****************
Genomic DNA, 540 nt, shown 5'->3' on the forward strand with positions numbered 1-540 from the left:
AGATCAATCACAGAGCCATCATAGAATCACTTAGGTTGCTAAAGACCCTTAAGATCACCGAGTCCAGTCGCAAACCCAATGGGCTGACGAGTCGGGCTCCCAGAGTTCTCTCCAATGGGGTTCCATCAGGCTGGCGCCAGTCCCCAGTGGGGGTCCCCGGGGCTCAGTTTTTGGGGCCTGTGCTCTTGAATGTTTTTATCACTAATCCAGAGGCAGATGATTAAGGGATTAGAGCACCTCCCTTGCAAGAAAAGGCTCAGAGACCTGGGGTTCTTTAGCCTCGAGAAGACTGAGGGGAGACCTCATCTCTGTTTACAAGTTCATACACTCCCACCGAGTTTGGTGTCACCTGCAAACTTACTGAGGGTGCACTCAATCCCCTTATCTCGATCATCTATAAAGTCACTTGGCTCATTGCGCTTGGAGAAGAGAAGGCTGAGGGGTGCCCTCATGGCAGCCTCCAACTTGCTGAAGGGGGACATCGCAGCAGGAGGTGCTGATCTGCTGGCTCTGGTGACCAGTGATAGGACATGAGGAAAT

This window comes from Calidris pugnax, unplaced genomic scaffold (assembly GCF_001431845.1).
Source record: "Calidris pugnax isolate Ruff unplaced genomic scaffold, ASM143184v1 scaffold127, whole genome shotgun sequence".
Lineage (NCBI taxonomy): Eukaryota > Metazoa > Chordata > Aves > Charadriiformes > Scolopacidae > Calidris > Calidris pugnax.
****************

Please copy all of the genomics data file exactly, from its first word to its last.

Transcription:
Genomic DNA, 540 nt, shown 5'->3' on the forward strand with positions numbered 1-540 from the left:
AGATCAATCACAGAGCCATCATAGAATCACTTAGGTTGCTAAAGACCCTTAAGATCACCGAGTCCAGTCGCAAACCCAATGGGCTGACGAGTCGGGCTCCCAGAGTTCTCTCCAATGGGGTTCCATCAGGCTGGCGCCAGTCCCCAGTGGGGGTCCCCGGGGCTCAGTTTTTGGGGCCTGTGCTCTTGAATGTTTTTATCACTAATCCAGAGGCAGATGATTAAGGGATTAGAGCACCTCCCTTGCAAGAAAAGGCTCAGAGACCTGGGGTTCTTTAGCCTCGAGAAGACTGAGGGGAGACCTCATCTCTGTTTACAAGTTCATACACTCCCACCGAGTTTGGTGTCACCTGCAAACTTACTGAGGGTGCACTCAATCCCCTTATCTCGATCATCTATAAAGTCACTTGGCTCATTGCGCTTGGAGAAGAGAAGGCTGAGGGGTGCCCTCATGGCAGCCTCCAACTTGCTGAAGGGGGACATCGCAGCAGGAGGTGCTGATCTGCTGGCTCTGGTGACCAGTGATAGGACATGAGGAAAT

This window comes from Calidris pugnax, unplaced genomic scaffold (assembly GCF_001431845.1).
Source record: "Calidris pugnax isolate Ruff unplaced genomic scaffold, ASM143184v1 scaffold127, whole genome shotgun sequence".
Lineage (NCBI taxonomy): Eukaryota > Metazoa > Chordata > Aves > Charadriiformes > Scolopacidae > Calidris > Calidris pugnax.